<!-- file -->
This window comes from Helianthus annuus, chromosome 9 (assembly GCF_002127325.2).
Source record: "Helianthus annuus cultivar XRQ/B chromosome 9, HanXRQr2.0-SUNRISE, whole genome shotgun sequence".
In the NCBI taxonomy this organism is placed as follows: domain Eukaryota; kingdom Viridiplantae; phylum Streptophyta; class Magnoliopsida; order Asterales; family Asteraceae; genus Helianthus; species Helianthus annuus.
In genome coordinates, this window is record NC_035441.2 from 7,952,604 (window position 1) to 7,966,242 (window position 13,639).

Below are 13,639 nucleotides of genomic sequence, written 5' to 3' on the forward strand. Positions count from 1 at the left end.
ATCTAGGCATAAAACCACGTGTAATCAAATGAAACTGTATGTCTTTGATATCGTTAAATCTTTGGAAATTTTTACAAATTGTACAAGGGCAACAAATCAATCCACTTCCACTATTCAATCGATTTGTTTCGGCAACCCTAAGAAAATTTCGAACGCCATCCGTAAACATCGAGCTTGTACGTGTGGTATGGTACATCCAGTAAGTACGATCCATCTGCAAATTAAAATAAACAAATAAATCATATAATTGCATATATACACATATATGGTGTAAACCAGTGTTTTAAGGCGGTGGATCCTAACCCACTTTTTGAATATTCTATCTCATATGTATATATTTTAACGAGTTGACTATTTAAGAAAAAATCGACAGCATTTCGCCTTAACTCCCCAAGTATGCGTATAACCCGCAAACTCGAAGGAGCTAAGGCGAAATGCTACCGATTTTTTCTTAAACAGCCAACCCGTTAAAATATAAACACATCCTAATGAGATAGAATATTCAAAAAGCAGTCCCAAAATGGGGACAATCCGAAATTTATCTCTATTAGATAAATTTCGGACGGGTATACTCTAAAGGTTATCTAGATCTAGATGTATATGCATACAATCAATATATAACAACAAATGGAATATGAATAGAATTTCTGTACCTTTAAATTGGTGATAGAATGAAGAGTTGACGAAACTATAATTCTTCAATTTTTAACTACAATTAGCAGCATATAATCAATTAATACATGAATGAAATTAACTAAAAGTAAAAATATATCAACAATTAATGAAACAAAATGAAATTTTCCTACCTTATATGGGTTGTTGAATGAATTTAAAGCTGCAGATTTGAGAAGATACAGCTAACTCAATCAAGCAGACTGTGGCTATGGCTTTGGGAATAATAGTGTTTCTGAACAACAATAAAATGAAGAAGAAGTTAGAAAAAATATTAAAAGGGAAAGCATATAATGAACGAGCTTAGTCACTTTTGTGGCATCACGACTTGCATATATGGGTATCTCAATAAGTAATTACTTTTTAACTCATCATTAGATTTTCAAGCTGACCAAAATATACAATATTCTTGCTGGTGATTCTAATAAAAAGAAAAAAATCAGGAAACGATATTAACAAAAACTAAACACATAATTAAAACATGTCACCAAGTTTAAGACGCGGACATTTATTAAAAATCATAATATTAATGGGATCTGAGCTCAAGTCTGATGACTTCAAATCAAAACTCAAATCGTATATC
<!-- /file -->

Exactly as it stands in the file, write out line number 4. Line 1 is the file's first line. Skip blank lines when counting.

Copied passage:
In genome coordinates, this window is record NC_035441.2 from 7,952,604 (window position 1) to 7,966,242 (window position 13,639).